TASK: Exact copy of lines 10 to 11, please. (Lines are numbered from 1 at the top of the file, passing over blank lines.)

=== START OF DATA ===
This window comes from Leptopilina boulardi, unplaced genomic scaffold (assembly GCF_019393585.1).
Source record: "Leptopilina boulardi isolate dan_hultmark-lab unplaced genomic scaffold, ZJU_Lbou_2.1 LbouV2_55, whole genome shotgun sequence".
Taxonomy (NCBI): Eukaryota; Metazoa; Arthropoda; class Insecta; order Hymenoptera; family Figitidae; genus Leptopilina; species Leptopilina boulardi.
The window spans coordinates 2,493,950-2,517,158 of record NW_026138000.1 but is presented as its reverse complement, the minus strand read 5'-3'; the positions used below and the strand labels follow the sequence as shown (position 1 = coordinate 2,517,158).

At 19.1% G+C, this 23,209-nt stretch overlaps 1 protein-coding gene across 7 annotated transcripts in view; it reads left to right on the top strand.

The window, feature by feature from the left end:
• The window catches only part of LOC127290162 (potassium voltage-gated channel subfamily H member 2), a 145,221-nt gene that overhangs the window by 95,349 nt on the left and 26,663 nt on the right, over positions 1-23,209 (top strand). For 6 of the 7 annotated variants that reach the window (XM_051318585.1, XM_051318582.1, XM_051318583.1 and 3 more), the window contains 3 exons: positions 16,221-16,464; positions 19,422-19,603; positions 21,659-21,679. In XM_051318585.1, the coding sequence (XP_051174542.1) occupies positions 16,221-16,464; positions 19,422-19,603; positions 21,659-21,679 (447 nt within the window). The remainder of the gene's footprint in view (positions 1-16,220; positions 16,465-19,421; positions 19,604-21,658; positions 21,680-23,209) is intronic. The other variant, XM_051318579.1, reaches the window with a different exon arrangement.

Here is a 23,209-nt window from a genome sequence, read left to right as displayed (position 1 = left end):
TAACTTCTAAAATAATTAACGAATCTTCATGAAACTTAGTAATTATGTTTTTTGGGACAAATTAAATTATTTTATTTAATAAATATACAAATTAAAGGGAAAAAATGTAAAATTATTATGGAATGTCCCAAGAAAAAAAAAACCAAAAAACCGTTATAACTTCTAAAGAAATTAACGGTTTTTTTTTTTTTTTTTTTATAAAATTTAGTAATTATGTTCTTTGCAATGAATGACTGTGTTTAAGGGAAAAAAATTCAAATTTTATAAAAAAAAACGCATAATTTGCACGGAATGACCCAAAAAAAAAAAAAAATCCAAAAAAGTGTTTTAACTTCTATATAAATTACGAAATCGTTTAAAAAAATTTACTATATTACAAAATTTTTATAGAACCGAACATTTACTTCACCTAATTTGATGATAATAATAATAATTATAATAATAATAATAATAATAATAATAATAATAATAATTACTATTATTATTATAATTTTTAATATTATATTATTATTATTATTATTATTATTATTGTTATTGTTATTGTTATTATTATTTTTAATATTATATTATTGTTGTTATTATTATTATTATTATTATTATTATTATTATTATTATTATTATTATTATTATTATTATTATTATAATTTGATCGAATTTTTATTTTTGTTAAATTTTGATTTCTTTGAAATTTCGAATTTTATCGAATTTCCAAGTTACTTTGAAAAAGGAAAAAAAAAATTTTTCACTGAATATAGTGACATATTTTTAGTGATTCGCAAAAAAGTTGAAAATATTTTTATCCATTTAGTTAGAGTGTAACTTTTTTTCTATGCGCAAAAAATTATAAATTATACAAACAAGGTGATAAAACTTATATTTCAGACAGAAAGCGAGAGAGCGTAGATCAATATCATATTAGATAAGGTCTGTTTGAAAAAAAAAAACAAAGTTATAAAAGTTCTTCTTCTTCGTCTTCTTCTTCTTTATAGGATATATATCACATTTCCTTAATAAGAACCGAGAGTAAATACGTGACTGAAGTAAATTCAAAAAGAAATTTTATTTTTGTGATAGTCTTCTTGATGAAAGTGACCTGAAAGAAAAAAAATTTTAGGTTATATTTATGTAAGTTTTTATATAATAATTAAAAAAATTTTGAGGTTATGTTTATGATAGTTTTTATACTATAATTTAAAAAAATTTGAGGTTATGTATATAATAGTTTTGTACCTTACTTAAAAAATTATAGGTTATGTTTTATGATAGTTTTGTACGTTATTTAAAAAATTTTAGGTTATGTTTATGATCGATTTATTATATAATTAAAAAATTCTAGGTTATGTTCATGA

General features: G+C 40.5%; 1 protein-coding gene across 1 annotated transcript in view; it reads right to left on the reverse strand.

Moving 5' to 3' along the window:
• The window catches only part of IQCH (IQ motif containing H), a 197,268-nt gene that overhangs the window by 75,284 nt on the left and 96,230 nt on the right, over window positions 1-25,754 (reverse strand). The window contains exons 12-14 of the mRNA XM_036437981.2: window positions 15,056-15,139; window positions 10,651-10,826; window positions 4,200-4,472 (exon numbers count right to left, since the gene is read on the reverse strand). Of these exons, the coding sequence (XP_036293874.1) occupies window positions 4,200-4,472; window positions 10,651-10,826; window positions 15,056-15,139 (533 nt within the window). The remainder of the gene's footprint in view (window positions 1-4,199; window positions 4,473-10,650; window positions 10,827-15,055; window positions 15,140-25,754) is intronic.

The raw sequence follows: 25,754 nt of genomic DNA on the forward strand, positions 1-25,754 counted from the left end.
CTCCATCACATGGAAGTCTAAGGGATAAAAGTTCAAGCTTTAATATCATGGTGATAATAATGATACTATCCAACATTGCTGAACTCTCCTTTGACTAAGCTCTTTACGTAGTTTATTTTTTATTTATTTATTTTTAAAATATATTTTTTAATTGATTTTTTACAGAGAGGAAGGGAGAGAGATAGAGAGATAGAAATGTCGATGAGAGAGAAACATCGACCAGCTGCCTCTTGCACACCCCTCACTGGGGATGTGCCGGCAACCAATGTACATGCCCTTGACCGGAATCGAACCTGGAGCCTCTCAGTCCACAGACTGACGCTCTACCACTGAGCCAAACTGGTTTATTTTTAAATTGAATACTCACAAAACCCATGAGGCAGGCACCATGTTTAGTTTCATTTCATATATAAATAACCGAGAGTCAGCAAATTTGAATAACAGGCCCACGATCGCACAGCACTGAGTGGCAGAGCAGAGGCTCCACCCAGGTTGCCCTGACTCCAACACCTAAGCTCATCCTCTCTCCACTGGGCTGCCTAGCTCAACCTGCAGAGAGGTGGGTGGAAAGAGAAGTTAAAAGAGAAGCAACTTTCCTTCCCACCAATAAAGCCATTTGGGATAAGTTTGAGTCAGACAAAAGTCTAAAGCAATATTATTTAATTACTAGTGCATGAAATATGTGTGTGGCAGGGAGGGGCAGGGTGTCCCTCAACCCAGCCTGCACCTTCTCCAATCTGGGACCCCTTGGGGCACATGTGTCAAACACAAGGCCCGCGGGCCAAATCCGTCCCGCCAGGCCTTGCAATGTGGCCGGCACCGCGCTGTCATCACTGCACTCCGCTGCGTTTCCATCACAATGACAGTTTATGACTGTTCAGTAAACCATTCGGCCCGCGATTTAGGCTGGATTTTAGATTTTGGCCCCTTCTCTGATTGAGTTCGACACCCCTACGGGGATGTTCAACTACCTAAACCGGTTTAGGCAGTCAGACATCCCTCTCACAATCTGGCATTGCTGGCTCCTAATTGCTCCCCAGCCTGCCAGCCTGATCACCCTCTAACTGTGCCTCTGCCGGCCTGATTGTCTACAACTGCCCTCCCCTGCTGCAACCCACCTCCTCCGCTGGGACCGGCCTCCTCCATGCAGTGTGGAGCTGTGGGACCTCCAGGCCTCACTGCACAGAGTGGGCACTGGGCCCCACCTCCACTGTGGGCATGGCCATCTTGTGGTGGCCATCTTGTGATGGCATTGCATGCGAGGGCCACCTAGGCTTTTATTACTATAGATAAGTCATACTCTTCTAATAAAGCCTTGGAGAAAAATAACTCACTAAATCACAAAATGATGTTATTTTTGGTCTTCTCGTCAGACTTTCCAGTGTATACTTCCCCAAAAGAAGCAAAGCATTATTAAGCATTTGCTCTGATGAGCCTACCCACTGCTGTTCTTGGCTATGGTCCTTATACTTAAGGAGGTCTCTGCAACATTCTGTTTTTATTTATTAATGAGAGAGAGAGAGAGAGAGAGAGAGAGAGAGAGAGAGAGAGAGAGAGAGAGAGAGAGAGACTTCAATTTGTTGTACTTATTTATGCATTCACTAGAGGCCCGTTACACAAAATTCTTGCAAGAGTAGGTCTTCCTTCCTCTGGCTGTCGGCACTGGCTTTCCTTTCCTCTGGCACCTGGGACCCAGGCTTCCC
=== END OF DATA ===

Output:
General features: G+C 40.5%; 1 protein-coding gene across 1 annotated transcript in view; it reads right to left on the reverse strand.

Moving 5' to 3' along the window: